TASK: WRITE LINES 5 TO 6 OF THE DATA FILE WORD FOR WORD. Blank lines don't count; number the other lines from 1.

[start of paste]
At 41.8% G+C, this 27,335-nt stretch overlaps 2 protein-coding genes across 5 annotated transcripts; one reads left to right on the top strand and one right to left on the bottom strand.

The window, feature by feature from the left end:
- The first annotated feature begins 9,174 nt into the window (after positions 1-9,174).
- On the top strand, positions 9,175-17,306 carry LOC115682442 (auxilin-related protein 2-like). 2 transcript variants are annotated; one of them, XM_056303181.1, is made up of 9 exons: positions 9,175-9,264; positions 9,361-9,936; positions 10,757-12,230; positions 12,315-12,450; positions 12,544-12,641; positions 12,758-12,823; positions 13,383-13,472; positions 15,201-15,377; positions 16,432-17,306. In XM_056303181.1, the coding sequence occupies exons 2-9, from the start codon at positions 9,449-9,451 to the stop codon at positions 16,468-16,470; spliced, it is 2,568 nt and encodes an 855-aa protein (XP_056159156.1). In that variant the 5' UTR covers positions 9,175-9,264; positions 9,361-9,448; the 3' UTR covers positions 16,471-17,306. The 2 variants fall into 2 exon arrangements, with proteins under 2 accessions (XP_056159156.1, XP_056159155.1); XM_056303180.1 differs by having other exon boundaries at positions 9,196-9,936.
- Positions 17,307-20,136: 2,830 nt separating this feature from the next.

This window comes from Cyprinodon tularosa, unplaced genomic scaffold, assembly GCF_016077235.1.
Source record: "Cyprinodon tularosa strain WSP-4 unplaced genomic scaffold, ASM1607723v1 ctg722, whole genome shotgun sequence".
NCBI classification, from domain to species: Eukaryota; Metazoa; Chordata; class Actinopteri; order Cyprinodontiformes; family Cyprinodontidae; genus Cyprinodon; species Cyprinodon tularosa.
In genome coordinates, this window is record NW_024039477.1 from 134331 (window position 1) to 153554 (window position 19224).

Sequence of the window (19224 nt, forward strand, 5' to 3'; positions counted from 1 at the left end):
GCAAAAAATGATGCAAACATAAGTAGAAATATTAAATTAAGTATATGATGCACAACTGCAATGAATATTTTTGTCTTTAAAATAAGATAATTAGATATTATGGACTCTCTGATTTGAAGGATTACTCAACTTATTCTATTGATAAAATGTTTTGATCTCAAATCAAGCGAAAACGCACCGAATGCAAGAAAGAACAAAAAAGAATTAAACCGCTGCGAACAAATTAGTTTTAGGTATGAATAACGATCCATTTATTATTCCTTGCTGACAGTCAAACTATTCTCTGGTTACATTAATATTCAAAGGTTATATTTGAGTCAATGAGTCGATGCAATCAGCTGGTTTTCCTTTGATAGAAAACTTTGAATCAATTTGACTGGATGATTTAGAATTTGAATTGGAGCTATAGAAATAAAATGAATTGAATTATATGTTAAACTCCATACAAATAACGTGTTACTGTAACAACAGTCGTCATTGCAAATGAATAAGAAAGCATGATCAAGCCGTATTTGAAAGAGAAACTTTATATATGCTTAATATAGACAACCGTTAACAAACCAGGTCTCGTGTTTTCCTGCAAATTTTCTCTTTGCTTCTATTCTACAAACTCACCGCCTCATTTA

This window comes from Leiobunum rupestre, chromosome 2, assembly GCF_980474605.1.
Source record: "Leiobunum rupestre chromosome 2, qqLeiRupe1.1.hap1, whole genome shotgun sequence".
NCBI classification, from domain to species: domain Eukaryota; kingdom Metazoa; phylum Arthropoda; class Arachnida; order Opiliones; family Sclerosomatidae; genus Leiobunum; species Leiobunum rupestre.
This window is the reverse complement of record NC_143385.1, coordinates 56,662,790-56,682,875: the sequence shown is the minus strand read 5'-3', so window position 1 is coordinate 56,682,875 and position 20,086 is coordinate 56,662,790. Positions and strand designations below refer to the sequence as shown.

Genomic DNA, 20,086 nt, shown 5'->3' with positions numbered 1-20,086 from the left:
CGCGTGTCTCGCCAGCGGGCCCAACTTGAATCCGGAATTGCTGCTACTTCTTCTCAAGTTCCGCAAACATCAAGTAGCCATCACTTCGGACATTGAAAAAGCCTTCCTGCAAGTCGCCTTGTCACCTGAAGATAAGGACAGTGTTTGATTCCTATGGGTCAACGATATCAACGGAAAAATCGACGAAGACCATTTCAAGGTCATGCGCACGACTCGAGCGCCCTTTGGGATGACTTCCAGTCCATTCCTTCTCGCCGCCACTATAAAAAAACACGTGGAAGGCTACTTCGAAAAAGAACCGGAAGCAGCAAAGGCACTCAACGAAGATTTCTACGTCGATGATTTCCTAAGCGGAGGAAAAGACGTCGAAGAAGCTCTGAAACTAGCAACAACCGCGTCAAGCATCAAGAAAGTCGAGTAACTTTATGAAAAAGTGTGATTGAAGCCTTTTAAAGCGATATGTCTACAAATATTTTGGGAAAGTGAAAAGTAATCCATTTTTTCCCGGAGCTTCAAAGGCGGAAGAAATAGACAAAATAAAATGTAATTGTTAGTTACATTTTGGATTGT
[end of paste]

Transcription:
- Positions 17,307-20,136: 2,830 nt separating this feature from the next.

This window comes from Cyprinodon tularosa, unplaced genomic scaffold, assembly GCF_016077235.1.